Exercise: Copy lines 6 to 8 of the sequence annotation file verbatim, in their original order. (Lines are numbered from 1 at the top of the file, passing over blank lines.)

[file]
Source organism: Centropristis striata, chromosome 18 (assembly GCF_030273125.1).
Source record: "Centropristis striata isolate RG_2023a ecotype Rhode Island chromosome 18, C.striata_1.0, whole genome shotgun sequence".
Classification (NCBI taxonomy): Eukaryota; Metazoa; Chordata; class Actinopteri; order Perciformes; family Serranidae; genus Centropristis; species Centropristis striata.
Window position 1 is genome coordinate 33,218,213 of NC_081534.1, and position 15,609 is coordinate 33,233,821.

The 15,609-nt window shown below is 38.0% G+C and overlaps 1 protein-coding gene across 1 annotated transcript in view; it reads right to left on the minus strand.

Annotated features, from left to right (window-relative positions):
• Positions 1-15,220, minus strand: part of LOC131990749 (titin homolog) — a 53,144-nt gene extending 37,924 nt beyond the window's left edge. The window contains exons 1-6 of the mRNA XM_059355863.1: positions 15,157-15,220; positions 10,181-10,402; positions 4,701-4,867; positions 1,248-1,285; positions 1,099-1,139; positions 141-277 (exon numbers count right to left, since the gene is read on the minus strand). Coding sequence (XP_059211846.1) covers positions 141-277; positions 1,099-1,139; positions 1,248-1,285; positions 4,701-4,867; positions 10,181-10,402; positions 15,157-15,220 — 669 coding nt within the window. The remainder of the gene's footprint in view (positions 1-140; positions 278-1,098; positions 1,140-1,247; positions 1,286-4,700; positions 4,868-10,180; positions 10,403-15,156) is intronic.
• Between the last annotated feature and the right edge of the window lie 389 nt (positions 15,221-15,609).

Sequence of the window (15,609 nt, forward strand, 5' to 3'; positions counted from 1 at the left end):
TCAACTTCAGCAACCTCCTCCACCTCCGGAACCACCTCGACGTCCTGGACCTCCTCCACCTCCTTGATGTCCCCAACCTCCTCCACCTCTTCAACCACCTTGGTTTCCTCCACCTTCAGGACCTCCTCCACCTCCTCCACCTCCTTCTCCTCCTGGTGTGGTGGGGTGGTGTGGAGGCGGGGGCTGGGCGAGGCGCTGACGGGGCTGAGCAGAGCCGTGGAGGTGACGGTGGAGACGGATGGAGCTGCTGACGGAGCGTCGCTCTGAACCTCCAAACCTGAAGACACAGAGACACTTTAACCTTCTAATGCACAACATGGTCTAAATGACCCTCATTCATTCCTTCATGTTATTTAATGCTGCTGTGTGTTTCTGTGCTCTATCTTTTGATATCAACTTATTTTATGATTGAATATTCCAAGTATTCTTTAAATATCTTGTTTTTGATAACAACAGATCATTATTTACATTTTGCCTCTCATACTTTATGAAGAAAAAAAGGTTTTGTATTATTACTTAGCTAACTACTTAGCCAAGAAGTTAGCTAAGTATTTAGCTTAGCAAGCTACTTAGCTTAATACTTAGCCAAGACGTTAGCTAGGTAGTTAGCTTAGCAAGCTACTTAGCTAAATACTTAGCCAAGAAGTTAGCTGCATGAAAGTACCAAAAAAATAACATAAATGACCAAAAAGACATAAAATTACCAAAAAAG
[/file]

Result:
Annotated features, from left to right (window-relative positions):
• Positions 1-15,220, minus strand: part of LOC131990749 (titin homolog) — a 53,144-nt gene extending 37,924 nt beyond the window's left edge. The window contains exons 1-6 of the mRNA XM_059355863.1: positions 15,157-15,220; positions 10,181-10,402; positions 4,701-4,867; positions 1,248-1,285; positions 1,099-1,139; positions 141-277 (exon numbers count right to left, since the gene is read on the minus strand). Coding sequence (XP_059211846.1) covers positions 141-277; positions 1,099-1,139; positions 1,248-1,285; positions 4,701-4,867; positions 10,181-10,402; positions 15,157-15,220 — 669 coding nt within the window. The remainder of the gene's footprint in view (positions 1-140; positions 278-1,098; positions 1,140-1,247; positions 1,286-4,700; positions 4,868-10,180; positions 10,403-15,156) is intronic.
• Between the last annotated feature and the right edge of the window lie 389 nt (positions 15,221-15,609).